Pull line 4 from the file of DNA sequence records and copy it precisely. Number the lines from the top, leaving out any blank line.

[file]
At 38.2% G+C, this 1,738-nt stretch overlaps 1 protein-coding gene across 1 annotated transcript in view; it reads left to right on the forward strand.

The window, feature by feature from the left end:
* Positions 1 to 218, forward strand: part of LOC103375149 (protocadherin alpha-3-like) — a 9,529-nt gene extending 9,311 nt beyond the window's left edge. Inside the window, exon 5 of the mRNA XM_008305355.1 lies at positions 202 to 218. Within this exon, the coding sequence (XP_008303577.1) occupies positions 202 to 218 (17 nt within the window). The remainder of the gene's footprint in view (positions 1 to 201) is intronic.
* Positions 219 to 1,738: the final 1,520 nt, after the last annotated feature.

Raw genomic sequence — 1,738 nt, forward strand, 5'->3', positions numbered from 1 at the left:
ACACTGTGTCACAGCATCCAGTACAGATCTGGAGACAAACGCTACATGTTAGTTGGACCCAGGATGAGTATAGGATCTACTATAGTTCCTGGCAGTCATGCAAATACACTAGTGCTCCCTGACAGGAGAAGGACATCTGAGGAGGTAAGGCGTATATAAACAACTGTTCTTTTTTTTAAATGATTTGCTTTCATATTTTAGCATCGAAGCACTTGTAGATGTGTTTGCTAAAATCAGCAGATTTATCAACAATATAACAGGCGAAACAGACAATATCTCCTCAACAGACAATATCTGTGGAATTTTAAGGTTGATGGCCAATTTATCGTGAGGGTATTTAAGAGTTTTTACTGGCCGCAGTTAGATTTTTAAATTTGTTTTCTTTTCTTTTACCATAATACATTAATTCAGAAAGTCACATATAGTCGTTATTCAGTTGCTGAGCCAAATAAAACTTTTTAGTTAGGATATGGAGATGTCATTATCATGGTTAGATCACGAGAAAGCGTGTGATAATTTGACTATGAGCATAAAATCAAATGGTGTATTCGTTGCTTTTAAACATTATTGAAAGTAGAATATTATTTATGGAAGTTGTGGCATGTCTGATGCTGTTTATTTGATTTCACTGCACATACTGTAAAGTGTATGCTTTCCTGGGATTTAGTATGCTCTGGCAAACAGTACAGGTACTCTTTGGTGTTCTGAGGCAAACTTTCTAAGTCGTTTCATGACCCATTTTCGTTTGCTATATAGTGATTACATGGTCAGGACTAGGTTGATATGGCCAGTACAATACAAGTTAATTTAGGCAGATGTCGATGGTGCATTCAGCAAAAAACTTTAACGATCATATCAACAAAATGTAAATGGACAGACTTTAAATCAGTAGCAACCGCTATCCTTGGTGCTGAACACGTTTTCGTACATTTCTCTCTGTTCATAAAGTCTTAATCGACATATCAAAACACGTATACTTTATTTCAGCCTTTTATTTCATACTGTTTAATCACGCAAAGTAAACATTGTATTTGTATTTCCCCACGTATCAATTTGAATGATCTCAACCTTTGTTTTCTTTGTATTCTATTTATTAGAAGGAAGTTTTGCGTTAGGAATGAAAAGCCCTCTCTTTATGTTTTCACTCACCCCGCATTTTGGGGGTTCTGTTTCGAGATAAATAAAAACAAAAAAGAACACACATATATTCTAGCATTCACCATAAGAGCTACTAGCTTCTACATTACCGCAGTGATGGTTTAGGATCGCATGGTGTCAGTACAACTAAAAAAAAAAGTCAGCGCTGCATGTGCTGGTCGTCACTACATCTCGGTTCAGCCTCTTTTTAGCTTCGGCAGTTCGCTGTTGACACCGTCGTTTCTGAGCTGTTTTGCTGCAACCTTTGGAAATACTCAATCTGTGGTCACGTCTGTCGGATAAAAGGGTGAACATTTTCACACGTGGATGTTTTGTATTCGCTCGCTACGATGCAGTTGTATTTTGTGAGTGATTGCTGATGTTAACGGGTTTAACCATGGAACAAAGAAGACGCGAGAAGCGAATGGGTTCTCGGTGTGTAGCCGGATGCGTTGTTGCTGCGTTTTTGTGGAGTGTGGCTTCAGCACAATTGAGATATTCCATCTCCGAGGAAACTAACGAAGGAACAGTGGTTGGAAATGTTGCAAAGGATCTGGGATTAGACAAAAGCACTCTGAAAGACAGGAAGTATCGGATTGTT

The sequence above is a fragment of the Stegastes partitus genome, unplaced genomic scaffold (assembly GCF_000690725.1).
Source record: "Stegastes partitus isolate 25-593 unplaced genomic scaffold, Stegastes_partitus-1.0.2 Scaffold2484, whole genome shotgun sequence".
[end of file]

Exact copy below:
* Positions 219 to 1,738: the final 1,520 nt, after the last annotated feature.